The 2020 Major League Baseball season did not need to happen. We can argue up and down about whether it should have happened at all. Baseball, after all, is no more than competitive entertainment, completely non-essential from an everyday survival standpoint. But now that the regular season has screeched to a halt, I’m confident in saying that I’m really glad it did happen.
The Seattle Mariners and the rest of MLB’s players put themselves at risk during a pandemic. They left their families behind during one of the most emotionally trying periods of their lives. They started and stopped a Spring Training, came back for a baby Spring Training in their own stadiums, then carried on with a 60-game season just to be able to play baseball again. They did that for themselves and for their teammates, sure, and for monetary reasons, but also for us.
Of course, playing baseball for six and seven-figure salaries is one of the cushiest occupations America has to offer, particularly during a stretch when thousands upon thousands of people lost their jobs or were flung into extremely high-risk scenarios. Certainly no one will posit that the Mariners are heroes in the same way that other professions are, but on a much smaller, low-stakes scale, the Mariners and their baseball-playing colleagues provided a tremendous service this year by way of comforting distraction.
Turning on any television channel or logging on to any website in 2020 is an exercise in masochism. “How much mind-numbingly awful, unprecedentedly depressing news can I digest today?” has become an unfortunate theme of this new reality. While I can already hear all of you getting jokes off about how Mariner fandom is basically the same thing, the thing about that line of thinking is that it sucks. Amid an entire calendar year that birthed real, tangible issues with dire consequences – whether it’s the effects of coronavirus on physical and mental health across the world, or the police continuing to murder Black people and those who protested their deaths – the Mariners and their silly little problems became the smallest of footnotes. To see at least a few of those problems evaporate, and even morph into positives, is about all we can ask for while snorkeling in misery.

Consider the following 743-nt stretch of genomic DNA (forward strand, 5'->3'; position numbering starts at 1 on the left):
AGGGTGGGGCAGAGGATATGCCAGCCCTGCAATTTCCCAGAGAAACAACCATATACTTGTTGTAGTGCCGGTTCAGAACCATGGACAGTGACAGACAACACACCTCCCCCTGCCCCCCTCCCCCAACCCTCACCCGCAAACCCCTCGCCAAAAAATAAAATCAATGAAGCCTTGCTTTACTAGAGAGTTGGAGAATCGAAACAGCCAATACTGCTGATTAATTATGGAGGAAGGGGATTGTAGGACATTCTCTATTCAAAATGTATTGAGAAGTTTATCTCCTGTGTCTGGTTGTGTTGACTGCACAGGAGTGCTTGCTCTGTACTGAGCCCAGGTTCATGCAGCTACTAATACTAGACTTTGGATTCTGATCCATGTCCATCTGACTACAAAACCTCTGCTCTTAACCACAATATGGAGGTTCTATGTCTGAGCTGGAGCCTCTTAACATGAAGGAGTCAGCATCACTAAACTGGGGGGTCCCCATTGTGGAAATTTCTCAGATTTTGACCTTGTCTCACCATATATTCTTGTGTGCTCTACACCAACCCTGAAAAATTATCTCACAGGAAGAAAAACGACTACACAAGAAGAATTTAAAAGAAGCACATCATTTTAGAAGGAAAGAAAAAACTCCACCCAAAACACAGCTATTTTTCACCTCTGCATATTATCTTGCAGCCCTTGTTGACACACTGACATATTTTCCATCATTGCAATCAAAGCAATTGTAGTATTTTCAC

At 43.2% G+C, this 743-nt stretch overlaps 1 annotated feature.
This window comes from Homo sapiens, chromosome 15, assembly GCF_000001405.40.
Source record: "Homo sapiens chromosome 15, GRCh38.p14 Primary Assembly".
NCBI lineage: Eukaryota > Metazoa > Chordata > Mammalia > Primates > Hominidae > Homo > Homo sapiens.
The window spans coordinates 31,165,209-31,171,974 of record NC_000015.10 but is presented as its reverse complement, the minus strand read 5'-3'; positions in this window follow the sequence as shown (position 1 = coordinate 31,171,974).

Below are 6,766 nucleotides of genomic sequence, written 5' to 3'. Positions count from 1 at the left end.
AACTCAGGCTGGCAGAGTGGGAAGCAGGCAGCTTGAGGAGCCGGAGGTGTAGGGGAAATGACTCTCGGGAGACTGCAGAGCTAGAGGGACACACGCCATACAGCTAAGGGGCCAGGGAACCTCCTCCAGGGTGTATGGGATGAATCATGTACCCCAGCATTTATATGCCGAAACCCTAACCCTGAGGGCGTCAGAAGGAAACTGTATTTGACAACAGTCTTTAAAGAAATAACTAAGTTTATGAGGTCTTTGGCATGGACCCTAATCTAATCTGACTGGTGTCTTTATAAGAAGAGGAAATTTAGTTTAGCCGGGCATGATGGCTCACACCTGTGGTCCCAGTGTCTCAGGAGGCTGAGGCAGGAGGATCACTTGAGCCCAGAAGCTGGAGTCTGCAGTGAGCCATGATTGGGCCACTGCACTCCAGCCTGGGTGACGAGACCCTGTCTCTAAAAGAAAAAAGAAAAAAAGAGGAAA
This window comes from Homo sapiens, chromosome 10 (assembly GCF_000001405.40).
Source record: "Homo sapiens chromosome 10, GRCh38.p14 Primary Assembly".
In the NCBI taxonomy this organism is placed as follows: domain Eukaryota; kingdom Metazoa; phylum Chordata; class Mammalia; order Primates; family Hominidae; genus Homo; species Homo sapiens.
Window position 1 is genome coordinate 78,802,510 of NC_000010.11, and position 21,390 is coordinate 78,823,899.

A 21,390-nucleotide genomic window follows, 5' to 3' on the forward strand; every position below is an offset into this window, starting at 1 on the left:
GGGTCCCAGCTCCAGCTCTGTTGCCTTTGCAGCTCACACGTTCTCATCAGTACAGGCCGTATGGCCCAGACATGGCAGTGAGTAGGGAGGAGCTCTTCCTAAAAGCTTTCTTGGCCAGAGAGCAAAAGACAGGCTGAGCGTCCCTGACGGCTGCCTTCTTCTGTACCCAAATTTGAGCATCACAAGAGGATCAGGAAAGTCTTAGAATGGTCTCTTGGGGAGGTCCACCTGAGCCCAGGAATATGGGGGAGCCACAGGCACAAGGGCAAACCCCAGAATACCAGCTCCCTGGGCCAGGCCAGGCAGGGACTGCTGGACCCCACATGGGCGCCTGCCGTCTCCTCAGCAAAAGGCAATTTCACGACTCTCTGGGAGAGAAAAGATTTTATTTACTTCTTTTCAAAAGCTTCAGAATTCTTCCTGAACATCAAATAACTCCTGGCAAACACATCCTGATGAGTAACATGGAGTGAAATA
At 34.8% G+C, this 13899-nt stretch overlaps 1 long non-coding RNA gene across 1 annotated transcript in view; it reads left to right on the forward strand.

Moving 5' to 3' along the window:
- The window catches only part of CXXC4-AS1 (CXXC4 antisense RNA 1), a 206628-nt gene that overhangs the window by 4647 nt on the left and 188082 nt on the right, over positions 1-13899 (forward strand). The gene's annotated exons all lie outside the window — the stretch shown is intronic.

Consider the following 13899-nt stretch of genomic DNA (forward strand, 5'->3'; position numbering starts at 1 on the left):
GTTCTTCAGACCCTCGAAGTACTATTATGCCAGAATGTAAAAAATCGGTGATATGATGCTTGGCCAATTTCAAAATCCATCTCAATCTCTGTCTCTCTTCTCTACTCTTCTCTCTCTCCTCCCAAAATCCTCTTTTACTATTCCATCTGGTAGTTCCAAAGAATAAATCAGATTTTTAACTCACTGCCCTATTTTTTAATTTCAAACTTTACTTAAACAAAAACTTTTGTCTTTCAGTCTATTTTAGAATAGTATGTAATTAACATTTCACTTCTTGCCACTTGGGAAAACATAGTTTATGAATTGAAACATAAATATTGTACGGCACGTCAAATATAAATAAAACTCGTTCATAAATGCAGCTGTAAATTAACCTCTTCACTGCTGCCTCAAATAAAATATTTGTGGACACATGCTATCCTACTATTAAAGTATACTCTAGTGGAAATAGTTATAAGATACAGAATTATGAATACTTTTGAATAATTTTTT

There were, unquestionably, a lot of things to dislike about Major League Baseball this year. The negotiation period that preceded the season was farcical at best and borderline incompetent at its worse. Several of the game’s actual machinations were tough as well.
I hated how an injury meant a player would miss 75% of the season. I hated how two bad weeks tanked their numbers for the entire season. I hated all the doubleheaders. I hated watching games with no fans. I hated that Mark Canha was still allowed. I hated how none of the pitchers used the wet rag. I had a lot of problems with the 2020 season but being able to watch the Mariners from July-September again was the least of those problems. Now that I’m done with my Julia Stiles monologue, I want to thank the Mariners for everything they’ve done over this wildly cursed period of time.
Witnessing Kyle Lewis become not only the best rookie in the American League but one of its best players, period, was a true joy that I had not experienced in months. Watching Marco Gonzales and his no nonsense, “I absolutely did not come to mess around” transformation was inspiring and motivational. The emergence of Dylan Moore started as a wonderfully playful bit and is now an extra building block that no one foresaw when drawing the blueprint for contention. I am over the moon about Kyle Seager being good at baseball again, and perhaps more importantly, looking like he enjoys playing baseball again. Justus Sheffield can do whatever he wants to me. Kendall Graveman unveiling stuff that looked like prime Joe Nathan can only be described as revelatory. Finally, this much-maligned, often mocked organization turning Austin Nola into one of the most valuable players at his position, then parlaying that into a Futures Game MVP and multiple useful everyday players is exactly the kind of thing we should want.
While all of us approach sports fandom in our own unique ways, the ability to simply watch the games is the nucleus of all that. For a little stretch there, that part of our lives that had once been so commonplace, so engrained in our human routine, was in jeopardy. Had every single one of the Mariners opted out, I would have certainly been bummed, but wholeheartedly would have understood and respected their decision. So from the bottom of my heart, I want to thank them for the most enjoyable 27-win season imaginable.
Thank you, Mariners, for providing a necessary reversion to our preferred lives, at least for a while.
Thank you, Mariners, for handling each scoop of adversity with the sort of grace and maturity that made it so easy to root for you both on and off the field.
Thank you, Mariners, for hilariously finishing with a better record than the Angels.
Thank you, Mariners, for drafting Kyle Lewis.
Thank you, Mariners, for looking an unfathomably difficult situation dead in the face and saying, “Let’s fucking do this.”
Thank you, Mariners.